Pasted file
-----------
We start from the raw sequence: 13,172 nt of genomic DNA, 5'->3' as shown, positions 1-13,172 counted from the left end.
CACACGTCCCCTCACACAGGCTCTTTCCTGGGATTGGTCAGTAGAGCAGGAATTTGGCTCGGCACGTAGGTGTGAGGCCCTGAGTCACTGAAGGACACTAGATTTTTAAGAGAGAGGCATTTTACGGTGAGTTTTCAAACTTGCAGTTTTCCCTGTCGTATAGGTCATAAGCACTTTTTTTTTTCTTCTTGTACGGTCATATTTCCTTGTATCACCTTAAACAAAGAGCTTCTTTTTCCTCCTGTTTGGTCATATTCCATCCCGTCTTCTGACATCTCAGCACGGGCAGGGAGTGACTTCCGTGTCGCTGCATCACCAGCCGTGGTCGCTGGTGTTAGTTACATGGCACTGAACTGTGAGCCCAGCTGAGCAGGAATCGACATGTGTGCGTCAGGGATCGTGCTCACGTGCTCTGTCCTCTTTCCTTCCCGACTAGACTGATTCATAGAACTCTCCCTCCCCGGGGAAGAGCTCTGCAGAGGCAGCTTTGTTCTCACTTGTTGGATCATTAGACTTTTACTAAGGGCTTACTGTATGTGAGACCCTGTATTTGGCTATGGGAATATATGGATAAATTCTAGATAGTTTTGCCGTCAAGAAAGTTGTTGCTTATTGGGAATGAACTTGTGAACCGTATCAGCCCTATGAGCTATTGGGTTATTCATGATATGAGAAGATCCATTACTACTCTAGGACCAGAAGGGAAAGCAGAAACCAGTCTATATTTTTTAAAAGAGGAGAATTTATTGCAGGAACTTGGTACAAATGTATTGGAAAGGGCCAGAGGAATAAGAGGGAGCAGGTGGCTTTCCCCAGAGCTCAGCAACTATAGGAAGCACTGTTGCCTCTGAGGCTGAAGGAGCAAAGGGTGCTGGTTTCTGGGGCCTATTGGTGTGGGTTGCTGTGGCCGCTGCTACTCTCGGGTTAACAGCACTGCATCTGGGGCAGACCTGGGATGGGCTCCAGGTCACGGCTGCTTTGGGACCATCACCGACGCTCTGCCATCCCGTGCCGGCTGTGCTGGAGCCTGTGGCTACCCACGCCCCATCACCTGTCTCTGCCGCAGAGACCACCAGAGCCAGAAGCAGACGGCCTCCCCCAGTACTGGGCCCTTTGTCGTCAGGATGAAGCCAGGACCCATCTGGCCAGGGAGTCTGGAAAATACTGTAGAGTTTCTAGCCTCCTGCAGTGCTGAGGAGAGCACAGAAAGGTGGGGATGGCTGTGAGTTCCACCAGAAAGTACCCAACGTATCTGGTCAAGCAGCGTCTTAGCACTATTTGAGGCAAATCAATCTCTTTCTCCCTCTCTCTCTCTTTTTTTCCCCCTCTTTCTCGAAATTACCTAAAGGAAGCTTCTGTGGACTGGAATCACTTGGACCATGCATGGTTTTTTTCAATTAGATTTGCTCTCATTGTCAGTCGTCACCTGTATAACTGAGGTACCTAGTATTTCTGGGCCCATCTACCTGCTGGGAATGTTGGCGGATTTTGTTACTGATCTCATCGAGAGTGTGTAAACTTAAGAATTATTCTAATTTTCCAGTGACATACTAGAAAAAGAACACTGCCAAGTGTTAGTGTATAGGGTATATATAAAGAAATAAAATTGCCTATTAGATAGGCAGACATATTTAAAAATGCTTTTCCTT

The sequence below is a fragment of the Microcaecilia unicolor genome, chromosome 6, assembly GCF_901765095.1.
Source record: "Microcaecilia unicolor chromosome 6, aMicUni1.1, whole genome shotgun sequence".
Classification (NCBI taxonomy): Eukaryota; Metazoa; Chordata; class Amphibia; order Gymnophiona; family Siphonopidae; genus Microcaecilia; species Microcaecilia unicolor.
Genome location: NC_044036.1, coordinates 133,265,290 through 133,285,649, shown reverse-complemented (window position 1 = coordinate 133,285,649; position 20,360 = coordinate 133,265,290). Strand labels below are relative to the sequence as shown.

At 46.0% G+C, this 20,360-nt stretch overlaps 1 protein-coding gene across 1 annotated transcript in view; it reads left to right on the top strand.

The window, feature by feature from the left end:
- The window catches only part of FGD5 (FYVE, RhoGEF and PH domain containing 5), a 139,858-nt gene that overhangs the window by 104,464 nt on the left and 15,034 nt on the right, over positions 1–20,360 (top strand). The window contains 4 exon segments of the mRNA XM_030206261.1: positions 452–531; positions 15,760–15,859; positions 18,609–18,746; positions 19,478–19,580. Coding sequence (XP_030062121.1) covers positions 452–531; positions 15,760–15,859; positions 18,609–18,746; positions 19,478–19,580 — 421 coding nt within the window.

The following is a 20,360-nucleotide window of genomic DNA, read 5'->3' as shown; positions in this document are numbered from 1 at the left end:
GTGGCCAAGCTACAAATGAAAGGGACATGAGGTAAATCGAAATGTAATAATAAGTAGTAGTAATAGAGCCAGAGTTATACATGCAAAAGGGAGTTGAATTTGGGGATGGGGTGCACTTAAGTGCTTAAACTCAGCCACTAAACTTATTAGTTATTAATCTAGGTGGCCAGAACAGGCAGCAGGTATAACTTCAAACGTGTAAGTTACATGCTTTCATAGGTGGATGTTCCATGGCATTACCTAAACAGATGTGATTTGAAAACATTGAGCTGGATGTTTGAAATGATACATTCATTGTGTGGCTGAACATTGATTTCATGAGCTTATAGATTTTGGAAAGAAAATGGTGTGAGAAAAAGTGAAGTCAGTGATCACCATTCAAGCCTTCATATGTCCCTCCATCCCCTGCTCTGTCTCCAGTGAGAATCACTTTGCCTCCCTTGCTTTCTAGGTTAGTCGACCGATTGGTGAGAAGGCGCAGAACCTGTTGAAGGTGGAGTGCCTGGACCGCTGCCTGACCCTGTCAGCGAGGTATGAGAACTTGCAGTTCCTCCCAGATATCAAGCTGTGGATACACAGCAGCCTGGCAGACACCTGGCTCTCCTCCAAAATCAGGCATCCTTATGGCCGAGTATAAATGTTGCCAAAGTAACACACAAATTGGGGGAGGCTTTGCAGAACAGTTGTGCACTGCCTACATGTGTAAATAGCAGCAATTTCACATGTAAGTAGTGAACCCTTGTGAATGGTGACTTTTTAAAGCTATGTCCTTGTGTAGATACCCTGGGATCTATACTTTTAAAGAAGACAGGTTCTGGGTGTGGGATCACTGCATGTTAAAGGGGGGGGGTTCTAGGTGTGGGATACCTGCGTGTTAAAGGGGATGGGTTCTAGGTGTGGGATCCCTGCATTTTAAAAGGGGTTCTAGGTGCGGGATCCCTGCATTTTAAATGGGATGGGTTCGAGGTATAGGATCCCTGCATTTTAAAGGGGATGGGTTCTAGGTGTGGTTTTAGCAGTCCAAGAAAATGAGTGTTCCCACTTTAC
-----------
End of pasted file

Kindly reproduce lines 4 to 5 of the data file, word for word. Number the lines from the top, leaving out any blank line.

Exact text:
Source record: "Microcaecilia unicolor chromosome 6, aMicUni1.1, whole genome shotgun sequence".
Classification (NCBI taxonomy): Eukaryota; Metazoa; Chordata; class Amphibia; order Gymnophiona; family Siphonopidae; genus Microcaecilia; species Microcaecilia unicolor.